Thus, an argument that this would put D.C. businesses at a competitive disadvantage would have to focus on the labor side. So, if you wanted to push this point, you would have to argue that D.C. businesses will no longer be able to attract good employees if they are forced to pay 0.6% to 1% less to them, and thus will need to move to Virginia or Maryland where they can attract good employees by offering slightly higher compensation levels due to the different tax environment. This is pretty unlikely given the small percentages involved, especially when you consider that the employees being asked to endure this slightly lower compensation are actually getting something for the reduced compensation, nice paid leave benefits, that they wouldn't get in Maryland or Virginia.
 
Additionally, much of D.C. employment revolves around the federal government and is not easily moved, hotels and service jobs are also location-specific, and it's not as if D.C. is struggling to attract employers who want to operate in the city (look at the sky high office rents).
 
2c. Universal Benefits Are Bad
 
Here is the Editorial Board:
 
More significantly, this broad-brushed approach doesn’t target resources to the workers who are most in need. Low-income and minority groups have the least access to paid leave options, so it would be far more sensible for the city to design a program that helped them most. That would be the truly progressive option.
 
This seems to be a new theme the Editorial Board has been pushing of late. Under its view, the garbage liberal welfare state model is somehow more progressive than the universal social democratic welfare state model. This is wrong as a general matter and especially wrong in this specific case.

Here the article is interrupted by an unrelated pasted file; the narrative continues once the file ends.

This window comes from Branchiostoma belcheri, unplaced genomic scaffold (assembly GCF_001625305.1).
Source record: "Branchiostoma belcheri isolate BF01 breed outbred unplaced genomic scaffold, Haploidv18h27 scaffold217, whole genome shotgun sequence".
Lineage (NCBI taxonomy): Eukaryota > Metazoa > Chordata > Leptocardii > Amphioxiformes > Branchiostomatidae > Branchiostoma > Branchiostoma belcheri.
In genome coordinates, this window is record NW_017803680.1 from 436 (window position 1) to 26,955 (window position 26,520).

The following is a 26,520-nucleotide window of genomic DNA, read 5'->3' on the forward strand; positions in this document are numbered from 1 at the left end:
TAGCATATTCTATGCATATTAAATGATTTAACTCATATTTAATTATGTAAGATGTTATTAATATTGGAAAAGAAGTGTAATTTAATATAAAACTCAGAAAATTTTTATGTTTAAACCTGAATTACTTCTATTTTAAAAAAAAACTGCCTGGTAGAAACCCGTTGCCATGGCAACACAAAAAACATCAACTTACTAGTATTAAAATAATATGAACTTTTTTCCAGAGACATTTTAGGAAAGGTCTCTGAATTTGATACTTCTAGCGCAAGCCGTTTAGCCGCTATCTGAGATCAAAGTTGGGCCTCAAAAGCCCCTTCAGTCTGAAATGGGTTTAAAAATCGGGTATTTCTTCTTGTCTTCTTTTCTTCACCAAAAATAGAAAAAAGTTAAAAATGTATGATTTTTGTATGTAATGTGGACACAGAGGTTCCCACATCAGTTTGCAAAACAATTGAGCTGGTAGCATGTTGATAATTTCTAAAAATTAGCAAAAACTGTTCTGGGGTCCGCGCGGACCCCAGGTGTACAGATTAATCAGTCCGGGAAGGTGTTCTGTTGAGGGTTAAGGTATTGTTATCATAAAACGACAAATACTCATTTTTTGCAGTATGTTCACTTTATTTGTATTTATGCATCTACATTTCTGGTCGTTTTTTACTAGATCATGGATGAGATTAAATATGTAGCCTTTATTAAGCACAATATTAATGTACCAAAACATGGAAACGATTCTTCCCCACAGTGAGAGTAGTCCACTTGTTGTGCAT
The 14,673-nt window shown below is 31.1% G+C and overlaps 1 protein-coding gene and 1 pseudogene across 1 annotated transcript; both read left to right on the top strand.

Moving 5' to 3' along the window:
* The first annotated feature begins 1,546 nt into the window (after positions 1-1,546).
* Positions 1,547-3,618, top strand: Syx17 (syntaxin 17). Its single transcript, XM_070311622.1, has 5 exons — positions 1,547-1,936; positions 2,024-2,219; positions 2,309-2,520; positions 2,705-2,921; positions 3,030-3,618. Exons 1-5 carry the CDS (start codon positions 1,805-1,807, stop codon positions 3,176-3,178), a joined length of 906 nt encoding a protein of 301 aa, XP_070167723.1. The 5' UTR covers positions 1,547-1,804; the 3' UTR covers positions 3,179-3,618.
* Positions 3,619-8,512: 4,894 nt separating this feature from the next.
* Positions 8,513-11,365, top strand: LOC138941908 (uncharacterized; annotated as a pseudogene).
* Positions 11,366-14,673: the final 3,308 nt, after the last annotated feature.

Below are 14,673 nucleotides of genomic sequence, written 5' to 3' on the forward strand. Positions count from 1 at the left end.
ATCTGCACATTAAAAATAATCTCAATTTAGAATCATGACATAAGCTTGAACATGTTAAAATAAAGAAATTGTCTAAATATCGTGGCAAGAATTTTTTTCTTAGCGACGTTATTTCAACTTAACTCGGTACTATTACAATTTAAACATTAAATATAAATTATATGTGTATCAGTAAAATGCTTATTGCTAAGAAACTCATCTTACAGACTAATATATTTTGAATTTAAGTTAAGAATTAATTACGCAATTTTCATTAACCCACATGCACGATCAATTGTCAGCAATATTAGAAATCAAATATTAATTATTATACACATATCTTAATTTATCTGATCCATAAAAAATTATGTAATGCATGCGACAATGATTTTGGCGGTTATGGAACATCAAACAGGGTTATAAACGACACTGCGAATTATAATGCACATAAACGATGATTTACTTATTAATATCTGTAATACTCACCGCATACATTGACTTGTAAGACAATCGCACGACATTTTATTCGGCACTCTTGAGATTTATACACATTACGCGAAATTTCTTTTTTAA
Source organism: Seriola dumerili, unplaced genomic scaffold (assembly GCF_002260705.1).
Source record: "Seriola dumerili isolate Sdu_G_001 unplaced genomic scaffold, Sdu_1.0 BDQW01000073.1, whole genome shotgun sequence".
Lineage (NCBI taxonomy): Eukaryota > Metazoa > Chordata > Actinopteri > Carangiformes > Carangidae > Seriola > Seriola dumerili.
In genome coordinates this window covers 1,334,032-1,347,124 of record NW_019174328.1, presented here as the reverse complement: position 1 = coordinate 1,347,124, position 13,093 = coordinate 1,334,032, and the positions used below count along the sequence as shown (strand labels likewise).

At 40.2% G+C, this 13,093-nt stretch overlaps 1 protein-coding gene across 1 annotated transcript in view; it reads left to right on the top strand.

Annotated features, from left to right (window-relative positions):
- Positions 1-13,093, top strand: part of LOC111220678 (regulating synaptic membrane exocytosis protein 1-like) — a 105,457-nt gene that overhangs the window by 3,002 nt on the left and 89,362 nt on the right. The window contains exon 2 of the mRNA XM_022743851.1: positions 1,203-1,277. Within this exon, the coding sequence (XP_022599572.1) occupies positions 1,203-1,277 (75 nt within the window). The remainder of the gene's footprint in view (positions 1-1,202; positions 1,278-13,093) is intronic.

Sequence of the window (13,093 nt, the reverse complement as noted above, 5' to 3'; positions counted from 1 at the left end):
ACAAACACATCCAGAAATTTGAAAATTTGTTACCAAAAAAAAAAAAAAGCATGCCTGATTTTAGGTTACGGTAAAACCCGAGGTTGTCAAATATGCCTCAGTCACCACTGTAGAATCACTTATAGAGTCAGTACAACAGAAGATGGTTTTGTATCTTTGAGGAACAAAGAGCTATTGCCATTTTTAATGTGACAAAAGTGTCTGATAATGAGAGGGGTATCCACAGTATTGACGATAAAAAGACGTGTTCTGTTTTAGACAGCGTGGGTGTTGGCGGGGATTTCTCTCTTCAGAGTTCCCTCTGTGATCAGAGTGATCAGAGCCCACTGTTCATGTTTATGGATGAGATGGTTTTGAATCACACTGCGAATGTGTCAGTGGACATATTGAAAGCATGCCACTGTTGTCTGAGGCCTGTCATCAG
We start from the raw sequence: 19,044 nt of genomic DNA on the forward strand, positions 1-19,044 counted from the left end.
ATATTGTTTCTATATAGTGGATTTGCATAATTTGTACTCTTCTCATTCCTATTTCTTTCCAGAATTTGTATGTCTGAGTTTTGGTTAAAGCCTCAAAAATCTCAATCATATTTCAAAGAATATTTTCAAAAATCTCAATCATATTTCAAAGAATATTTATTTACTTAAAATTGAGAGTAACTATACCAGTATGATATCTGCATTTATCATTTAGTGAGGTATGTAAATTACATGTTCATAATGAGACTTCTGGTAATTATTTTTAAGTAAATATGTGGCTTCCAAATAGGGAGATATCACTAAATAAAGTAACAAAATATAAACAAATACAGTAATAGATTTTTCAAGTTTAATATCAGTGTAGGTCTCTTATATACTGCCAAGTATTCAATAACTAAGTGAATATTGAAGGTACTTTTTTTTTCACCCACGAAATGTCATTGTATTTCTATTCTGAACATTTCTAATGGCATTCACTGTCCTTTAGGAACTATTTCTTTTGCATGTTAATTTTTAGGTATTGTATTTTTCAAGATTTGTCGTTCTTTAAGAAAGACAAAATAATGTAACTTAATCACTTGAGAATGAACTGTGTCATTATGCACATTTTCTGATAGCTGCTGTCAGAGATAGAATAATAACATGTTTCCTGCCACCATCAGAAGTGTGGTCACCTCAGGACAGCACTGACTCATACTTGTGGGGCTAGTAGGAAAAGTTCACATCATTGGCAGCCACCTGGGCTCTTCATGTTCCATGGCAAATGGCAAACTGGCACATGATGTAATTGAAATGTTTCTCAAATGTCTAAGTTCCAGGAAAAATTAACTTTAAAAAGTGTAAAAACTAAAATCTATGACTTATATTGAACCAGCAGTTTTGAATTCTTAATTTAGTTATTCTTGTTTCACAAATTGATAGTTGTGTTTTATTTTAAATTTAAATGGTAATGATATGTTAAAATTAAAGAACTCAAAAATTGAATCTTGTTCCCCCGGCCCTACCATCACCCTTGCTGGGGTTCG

As Elizabeth Stoker Bruenig pointed out this week at New Republicweak and small means-tested welfare benefits have high administration costs and, because they do not reach most of the people in society, are politically vulnerable and often low quality. The social democratic approach, however, where the benefits are provided to everyone, helps to ensure that everyone (rich and poor) supports the welfare institutions and helps to ensure that the lower classes enjoy the same benefits and social rights as the middle and upper classes.
 
In this specific case, means-tested benefits are particularly nonsensical. What would you do, exactly? Cut off paid leave entitlements at a specific income threshold? Like if you make over $20,000 per year, you don't get any public benefit? Normally you'd try to phase out a means-tested entitlement to avoid imposing high effective marginal tax rates on people, but what would that look like? Would you start out getting 16 weeks at $0 of earned income, but then lose 1 week of entitlement for every $1,000 made over $20,000? That seems kind of odd. Would you phase out benefit levels based on earnings such that those entitled to the benefit on the tail of the phaseout would still receive 16 weeks of paid leave entitlement, but only at $1/week? This would be even more odd.
 
In reality, the D.C. proposal is already progressively structured: it's funded with a progressive tax and pays out earnings-related benefits that have progressive income replacement rates. That progressivity combined with universality is a potent mix for a killer benefit that will also be beloved across all classes, making it nearly invulnerable to future dismantling efforts.
 
Conclusion
 
Despite what the Editorial Board says, paid leave of this sort is not "unprecedented in its magnitude." This would be true if the only country in the world were the United States. But there are actually other countries as well, many of which have much more generous paid leave benefits than even D.C. is offering. At this point, nobody can say for sure that the D.C. plan will be perfect. Due to certain legal quandries, it's taxing mechanism is a little complicated. The D.C. government also may not end up being a competent administrator. But the basic thrust of the plan is very good and the Editorial Board's arguments against it are very bad.